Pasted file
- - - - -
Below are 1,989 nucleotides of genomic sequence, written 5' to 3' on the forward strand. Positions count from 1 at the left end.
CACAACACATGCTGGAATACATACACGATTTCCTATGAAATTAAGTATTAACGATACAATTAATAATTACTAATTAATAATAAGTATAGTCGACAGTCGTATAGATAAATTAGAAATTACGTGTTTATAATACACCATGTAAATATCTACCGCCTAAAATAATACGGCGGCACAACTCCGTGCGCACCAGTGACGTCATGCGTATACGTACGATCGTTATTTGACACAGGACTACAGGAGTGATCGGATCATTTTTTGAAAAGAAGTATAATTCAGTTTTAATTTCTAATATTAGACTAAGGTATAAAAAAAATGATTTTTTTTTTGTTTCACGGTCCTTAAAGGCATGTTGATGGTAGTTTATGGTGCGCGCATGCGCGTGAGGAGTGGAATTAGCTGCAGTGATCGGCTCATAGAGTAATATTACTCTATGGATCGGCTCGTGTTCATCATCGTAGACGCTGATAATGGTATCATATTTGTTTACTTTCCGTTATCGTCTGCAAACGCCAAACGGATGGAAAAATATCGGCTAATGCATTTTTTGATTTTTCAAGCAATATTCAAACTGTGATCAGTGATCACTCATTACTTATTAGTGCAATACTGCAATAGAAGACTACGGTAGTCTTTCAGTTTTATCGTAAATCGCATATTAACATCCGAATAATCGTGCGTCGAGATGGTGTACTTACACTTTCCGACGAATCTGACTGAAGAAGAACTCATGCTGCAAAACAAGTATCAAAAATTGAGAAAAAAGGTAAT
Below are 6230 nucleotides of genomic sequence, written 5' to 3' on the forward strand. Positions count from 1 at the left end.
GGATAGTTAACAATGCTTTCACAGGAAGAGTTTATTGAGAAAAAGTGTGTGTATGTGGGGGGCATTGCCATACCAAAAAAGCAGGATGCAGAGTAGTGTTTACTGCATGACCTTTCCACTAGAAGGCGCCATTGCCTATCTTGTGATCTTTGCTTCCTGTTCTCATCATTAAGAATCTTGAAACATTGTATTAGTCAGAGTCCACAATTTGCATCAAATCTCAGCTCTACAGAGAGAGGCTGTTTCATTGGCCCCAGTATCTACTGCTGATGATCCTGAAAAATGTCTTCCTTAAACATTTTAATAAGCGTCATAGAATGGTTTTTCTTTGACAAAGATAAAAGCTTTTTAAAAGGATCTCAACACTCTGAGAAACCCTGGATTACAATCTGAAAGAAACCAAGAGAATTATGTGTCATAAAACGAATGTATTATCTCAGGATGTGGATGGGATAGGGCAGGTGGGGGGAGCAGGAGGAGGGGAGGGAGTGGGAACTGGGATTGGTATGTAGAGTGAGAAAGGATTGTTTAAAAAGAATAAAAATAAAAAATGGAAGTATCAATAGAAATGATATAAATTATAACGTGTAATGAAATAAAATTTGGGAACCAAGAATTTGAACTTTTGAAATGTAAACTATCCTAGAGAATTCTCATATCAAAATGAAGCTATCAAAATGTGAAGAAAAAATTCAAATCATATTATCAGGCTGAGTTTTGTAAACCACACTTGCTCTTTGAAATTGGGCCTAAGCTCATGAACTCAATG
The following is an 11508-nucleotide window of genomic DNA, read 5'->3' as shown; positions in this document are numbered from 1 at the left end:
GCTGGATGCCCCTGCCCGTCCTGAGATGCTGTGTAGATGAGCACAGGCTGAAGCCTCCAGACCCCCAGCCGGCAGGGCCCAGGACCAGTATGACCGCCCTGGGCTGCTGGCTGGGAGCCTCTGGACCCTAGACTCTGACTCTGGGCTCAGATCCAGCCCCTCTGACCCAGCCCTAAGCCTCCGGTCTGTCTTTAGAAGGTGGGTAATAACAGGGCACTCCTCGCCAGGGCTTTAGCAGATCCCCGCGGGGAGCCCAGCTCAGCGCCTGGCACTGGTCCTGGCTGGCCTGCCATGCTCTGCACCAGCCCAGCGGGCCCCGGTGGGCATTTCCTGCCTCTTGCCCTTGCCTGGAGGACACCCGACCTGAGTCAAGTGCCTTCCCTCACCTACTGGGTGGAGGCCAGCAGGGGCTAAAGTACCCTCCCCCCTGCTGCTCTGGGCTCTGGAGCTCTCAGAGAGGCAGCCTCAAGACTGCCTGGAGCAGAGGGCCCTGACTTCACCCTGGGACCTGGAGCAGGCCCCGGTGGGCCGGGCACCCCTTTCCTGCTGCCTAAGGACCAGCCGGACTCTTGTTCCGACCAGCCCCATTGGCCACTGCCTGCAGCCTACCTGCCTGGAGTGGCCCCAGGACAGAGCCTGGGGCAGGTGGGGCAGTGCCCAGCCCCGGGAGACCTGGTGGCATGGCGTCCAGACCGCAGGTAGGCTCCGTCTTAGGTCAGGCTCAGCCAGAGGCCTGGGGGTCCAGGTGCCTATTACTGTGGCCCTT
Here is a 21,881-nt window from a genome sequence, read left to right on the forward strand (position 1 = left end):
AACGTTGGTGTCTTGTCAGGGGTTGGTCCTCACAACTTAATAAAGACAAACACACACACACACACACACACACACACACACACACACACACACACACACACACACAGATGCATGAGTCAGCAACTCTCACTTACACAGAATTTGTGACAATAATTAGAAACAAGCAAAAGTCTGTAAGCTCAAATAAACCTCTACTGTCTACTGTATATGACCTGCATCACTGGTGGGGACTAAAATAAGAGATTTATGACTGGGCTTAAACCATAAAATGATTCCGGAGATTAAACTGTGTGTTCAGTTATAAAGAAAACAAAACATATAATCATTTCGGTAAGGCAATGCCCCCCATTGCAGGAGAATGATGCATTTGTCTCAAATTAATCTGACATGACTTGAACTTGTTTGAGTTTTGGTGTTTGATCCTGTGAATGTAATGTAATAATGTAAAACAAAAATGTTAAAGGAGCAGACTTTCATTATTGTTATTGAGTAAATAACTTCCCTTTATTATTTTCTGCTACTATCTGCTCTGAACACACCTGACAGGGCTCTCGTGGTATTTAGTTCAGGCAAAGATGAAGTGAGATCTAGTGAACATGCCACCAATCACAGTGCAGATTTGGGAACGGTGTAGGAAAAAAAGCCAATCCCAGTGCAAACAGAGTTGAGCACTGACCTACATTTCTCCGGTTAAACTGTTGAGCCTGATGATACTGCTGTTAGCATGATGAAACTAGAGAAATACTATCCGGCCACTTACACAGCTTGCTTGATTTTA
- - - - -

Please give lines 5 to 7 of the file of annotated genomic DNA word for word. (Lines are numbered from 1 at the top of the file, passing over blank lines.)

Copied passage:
The following is an 11508-nucleotide window of genomic DNA, read 5'->3' as shown; positions in this document are numbered from 1 at the left end:
GCTGGATGCCCCTGCCCGTCCTGAGATGCTGTGTAGATGAGCACAGGCTGAAGCCTCCAGACCCCCAGCCGGCAGGGCCCAGGACCAGTATGACCGCCCTGGGCTGCTGGCTGGGAGCCTCTGGACCCTAGACTCTGACTCTGGGCTCAGATCCAGCCCCTCTGACCCAGCCCTAAGCCTCCGGTCTGTCTTTAGAAGGTGGGTAATAACAGGGCACTCCTCGCCAGGGCTTTAGCAGATCCCCGCGGGGAGCCCAGCTCAGCGCCTGGCACTGGTCCTGGCTGGCCTGCCATGCTCTGCACCAGCCCAGCGGGCCCCGGTGGGCATTTCCTGCCTCTTGCCCTTGCCTGGAGGACACCCGACCTGAGTCAAGTGCCTTCCCTCACCTACTGGGTGGAGGCCAGCAGGGGCTAAAGTACCCTCCCCCCTGCTGCTCTGGGCTCTGGAGCTCTCAGAGAGGCAGCCTCAAGACTGCCTGGAGCAGAGGGCCCTGACTTCACCCTGGGACCTGGAGCAGGCCCCGGTGGGCCGGGCACCCCTTTCCTGCTGCCTAAGGACCAGCCGGACTCTTGTTCCGACCAGCCCCATTGGCCACTGCCTGCAGCCTACCTGCCTGGAGTGGCCCCAGGACAGAGCCTGGGGCAGGTGGGGCAGTGCCCAGCCCCGGGAGACCTGGTGGCATGGCGTCCAGACCGCAGGTAGGCTCCGTCTTAGGTCAGGCTCAGCCAGAGGCCTGGGGGTCCAGGTGCCTATTACTGTGGCCCTT
Here is a 21,881-nt window from a genome sequence, read left to right on the forward strand (position 1 = left end):